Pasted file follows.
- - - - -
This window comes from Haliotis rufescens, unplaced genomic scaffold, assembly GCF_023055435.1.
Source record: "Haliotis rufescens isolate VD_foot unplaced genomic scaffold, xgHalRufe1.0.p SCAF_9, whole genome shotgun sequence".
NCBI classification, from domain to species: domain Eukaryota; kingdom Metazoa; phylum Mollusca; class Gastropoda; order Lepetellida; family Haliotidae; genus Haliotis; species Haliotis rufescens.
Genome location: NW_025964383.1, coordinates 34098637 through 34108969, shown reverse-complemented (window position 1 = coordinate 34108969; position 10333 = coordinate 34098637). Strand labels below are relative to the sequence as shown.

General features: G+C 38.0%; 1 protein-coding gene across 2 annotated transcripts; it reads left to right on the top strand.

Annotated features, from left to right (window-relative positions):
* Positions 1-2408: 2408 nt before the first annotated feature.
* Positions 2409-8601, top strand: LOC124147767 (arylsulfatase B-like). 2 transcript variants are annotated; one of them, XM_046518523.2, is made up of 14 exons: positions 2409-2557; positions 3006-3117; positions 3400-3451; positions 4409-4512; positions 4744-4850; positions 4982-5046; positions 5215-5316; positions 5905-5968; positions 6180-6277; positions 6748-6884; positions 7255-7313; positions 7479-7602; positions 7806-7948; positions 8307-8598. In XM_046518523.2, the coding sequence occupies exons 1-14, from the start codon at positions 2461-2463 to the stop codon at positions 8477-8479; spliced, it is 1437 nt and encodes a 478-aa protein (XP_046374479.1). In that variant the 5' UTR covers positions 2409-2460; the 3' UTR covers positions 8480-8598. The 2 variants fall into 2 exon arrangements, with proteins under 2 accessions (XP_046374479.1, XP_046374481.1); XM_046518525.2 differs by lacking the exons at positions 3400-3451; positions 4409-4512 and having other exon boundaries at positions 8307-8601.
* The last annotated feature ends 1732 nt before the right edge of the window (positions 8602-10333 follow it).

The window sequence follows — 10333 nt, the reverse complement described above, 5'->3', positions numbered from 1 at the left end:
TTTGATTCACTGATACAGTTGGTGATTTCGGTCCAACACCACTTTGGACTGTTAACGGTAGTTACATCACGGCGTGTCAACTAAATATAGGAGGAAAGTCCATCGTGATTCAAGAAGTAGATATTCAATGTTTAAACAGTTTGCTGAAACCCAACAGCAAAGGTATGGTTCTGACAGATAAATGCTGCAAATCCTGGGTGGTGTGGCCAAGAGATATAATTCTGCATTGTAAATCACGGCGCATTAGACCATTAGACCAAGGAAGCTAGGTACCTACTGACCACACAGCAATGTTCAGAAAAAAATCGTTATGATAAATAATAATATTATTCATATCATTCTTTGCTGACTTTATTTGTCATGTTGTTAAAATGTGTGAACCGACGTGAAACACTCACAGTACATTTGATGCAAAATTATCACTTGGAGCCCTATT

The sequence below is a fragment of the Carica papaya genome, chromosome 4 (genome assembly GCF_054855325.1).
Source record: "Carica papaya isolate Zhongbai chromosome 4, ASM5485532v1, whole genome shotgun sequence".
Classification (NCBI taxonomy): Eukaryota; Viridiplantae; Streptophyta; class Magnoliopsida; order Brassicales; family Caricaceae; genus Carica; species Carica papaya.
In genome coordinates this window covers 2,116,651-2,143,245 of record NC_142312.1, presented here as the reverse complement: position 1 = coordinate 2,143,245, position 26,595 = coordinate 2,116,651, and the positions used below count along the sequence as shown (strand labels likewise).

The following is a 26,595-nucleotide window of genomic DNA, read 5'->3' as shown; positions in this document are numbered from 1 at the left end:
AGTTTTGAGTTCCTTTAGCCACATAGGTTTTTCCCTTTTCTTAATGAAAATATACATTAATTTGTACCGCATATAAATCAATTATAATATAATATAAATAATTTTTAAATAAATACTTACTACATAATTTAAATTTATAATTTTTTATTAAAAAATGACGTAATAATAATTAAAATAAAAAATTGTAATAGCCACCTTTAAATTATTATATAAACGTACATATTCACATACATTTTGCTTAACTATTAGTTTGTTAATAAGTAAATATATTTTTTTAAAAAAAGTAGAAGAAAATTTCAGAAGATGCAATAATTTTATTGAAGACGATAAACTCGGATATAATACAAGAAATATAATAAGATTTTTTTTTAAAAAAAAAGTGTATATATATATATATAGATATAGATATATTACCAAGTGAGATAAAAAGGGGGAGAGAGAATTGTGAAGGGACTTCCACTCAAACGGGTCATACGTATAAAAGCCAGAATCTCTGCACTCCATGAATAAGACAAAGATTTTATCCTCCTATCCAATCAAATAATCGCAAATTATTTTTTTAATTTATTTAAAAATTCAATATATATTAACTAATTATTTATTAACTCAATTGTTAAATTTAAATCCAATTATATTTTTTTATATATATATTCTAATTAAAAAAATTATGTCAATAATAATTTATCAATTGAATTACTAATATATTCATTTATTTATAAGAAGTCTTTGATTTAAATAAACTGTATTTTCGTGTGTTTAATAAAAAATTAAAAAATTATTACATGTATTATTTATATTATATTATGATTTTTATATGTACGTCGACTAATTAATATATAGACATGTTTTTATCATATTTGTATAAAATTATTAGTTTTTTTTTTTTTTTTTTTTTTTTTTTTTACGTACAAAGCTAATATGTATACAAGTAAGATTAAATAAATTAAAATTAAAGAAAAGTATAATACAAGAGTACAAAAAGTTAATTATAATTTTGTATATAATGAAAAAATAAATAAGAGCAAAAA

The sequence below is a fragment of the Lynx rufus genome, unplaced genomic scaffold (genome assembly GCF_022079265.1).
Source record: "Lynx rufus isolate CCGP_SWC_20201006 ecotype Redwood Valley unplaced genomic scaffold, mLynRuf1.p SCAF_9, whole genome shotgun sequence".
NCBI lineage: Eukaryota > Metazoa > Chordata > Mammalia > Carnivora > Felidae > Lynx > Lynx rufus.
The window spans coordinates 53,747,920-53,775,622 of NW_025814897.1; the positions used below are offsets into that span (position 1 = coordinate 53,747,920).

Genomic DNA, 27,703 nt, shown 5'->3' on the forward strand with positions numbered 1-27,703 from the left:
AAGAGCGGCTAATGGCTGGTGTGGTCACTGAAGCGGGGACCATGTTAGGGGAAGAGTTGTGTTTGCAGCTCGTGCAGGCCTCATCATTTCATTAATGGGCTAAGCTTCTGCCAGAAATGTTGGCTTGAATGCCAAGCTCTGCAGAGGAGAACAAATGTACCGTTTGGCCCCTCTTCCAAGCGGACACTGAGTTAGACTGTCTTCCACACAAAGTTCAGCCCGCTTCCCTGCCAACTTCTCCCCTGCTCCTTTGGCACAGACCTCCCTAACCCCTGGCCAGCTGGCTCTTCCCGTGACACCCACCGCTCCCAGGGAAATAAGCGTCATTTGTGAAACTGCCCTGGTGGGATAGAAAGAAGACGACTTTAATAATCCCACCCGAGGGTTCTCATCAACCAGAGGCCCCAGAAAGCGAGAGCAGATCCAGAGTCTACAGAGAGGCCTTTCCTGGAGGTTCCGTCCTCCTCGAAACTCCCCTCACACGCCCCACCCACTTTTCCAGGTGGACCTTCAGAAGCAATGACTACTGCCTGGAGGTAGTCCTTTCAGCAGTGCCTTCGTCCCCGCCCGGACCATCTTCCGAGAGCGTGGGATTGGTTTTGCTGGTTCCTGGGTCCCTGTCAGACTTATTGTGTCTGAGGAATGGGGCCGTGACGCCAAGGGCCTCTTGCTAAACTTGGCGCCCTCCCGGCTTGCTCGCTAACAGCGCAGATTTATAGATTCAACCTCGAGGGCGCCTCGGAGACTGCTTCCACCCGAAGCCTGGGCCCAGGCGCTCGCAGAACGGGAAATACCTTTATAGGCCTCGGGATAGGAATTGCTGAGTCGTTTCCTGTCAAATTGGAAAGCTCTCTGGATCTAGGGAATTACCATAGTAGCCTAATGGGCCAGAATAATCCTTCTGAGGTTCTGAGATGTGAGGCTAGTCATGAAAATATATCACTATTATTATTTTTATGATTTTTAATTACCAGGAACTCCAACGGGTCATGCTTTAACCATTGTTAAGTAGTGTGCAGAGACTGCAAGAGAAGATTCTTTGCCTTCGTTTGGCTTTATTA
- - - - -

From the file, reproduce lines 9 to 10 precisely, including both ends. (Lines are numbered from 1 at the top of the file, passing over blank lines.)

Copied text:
* The last annotated feature ends 1732 nt before the right edge of the window (positions 8602-10333 follow it).

The window sequence follows — 10333 nt, the reverse complement described above, 5'->3', positions numbered from 1 at the left end: